IP: I grew up in Wexford. My family moved there from Templeogue in Dublin when I was 6. Wexford in 1983 was hard hit by unemployment and light years away from where it is now. I remember it as a bit of a culture shock, trying to fit in at a new school, but I think it gave me a perspective on the time and place that I mightn’t have if I was born there. Rural Ireland is a funny thing to a kid. I remember my parent’s friends used to come and visit and talk about the amazing views but to me it was just boring countryside. I mean I go home now and I see the beauty but I never lingered on it growing up. So I didn’t want to linger on it making the film either, shots have to tell the story or it’s just a Bord Failte ad. Like there was this old fruit van with grass growing out of the bonnet in the middle of the town where we shot the movie and when we picked the location I added the caveat that if the van moved we wouldn’t shoot there. Because the first thing people do when they know the film cameras are coming is to clean the place up and I didn’t want that. The 80s was a tough time, but they’re important to remember because we pulled through, like we’ll pull through now.
Shooting the film, I didn’t want to do a pastiche of the 80s, with people going around in shoulder pads and jackets with the sleeves rolled up. Rural Ireland wasn’t like that in the 80s. Lots of rural Ireland hasn’t changed for a long time in any drastic way thank God. When I designed the look of the film I came up with the idea of making it look like an 80s film as opposed to a film set in the 80s. I mean that I wanted to realize the film the way the Scott brothers were shooting in the 80s, or Spielberg – any of those sort of iconic movies like Top Gun, or The Goonies. Aesthetically then, it’s more similar to films from the 80s and we had a lot of fun with that. PJ, our cameraman, sourced a set of antique lenses from the 80s and had the embarrassing task of requesting a bunch of camera filters that are so out of fashion now but they all worked brilliantly and gave us the look. He ended up with an IFTA for his troubles.
The same applied to the music track, which contains a lot of rock and roll, and seems like an odd addition to a film set in the 80s. But the filmmakers in the 80s all grew up in the 50s so rock and roll was what they knew. It just fit with everything else we’d done.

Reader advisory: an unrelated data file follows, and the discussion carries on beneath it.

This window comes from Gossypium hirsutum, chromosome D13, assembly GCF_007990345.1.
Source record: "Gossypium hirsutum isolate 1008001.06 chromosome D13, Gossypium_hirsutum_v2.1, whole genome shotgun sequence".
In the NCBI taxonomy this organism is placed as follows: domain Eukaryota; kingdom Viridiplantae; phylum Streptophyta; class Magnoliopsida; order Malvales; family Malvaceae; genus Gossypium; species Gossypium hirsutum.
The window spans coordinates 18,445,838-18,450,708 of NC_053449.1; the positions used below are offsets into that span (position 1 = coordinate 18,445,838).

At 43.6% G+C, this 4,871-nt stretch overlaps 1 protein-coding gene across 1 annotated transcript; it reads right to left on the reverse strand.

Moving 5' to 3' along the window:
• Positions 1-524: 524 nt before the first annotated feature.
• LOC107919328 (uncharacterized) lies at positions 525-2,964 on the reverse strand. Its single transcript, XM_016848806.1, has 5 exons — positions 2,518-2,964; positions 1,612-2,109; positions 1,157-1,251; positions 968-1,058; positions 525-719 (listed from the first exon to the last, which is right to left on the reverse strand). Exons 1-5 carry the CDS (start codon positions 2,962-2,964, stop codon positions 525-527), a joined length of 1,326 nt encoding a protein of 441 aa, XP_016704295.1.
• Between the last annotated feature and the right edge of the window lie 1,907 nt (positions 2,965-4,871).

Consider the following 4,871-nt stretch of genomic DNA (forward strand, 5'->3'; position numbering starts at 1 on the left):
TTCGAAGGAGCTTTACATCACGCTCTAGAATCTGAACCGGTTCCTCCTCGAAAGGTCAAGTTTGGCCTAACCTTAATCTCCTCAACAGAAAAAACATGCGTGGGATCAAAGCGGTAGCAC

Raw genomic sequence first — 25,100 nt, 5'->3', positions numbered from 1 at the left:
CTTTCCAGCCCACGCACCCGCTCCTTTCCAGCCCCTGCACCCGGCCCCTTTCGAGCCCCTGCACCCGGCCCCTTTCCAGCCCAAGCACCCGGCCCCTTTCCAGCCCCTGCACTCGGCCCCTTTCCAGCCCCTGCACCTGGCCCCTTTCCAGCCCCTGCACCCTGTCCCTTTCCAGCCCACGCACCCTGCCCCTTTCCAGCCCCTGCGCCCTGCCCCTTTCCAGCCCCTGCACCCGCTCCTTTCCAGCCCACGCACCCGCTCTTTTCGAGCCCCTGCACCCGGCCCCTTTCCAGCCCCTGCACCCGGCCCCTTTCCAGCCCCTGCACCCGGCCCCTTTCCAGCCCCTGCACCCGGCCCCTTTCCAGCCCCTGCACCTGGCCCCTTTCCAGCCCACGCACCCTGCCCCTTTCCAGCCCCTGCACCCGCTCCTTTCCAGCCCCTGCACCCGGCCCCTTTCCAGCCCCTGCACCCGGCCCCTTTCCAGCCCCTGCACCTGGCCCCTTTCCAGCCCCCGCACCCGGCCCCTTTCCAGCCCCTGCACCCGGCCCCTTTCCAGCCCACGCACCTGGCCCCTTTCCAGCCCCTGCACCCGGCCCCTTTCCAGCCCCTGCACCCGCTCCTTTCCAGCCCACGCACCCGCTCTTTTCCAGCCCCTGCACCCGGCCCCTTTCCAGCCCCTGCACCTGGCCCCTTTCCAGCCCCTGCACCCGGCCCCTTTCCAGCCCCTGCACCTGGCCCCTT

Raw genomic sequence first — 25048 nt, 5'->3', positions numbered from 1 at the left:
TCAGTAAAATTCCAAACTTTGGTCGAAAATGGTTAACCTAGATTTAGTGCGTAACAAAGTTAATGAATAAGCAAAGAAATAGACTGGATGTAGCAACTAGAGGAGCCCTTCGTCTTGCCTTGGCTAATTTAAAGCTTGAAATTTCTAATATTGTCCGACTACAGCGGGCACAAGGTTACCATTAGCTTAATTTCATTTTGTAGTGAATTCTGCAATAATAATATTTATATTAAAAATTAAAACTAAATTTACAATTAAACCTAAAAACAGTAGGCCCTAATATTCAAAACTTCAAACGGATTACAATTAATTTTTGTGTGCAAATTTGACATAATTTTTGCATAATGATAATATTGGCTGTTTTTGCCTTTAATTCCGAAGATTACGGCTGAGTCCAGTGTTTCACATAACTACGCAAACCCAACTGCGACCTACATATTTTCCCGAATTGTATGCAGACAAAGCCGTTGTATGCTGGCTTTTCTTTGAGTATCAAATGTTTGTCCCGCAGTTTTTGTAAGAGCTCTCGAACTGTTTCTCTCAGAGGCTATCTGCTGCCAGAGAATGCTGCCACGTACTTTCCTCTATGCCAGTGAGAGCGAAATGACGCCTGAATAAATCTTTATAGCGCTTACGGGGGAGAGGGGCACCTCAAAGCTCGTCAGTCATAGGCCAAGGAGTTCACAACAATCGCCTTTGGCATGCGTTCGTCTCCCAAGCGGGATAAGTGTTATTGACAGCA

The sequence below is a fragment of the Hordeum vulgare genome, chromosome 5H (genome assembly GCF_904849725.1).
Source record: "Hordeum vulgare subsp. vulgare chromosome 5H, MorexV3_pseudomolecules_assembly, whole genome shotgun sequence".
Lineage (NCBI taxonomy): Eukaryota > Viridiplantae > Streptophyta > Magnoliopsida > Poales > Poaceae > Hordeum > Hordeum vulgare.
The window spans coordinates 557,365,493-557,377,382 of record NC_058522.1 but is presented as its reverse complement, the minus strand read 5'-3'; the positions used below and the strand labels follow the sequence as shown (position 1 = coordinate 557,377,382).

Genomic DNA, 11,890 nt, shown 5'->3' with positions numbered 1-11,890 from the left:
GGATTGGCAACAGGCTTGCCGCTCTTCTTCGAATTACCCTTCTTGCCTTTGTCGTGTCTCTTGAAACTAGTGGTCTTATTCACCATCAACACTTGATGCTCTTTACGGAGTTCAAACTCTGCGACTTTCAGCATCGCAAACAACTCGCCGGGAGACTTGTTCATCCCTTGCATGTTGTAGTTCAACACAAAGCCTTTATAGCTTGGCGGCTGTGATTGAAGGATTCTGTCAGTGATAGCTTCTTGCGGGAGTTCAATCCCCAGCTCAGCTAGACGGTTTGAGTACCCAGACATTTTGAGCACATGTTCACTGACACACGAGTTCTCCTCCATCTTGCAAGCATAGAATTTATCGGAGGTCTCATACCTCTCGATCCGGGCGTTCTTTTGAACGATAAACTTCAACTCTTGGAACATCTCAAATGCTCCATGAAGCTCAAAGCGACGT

CLICK: The parallels to a movie like ET are quite clear, an alien who suddenly enters a young boys life and even asks for a telephone! Was that an inspiration you had in mind? Were there any other movies you took cues from?
IP: Like I said in 1983 I had just moved to Wexford. I started in a primary school in the town and just never fit in. I moved to a different school in the country side a year later and that was a lot better. But you’re always different if you arrive late to a school – the baggage of the new kid is always there. Being an outsider is a good thing as a writer though. Around that time, I saw ET for the first time. I can remember a strong feeling watching that film that the idea of having a friend drop out of the sky was so much more attractive than the daunting task of making a complete set of new friends. So ET had a resonance with me that I came back when I was considering whose story it would be in ‘The Runway’. There’s a naive optimism that you need to pull off any insurmountable task and I always thought that a kid would be the best way to present this optimism truthfully. Adults are cynical that there is such a thing as a selfless act. And to an extent all the other characters are helping the pilot for their own reasons, but the kid starts everything out of a sense of altruism. This always felt closest to what jumped out at me about the real story – people helping someone when they had nothing themselves.

CLICK: The child actors are fantastic, was it a difficult process casting them?
IP: Yes is the short answer. Difficult to find them, but they were both cast very quickly when we did find them. We saw over 4,000 boys – pretty much every national school in Cork. Jamie Kierans who played Paco, the lead – was 8. He was just really bright and had something off the bat. He also did some breakdancing in the first audition so I instinctively knew he’d get the 80s. John Carpenter, who plays Paco’s friend Frogs, didn’t even want to audition. He came to the audition with his friend because he heard they were going to Mc Donald’s afterward. Then his friend started to tell this story and John took over completely, acting it out and everything and he stole the show. They are great guys.

CLICK: This may seem like a slightly random one, but lead actor Jamie Kierans really reminded me of Danny Corkhill (Turtle) from the 1985 film DARYL – is that a complete coincidence?!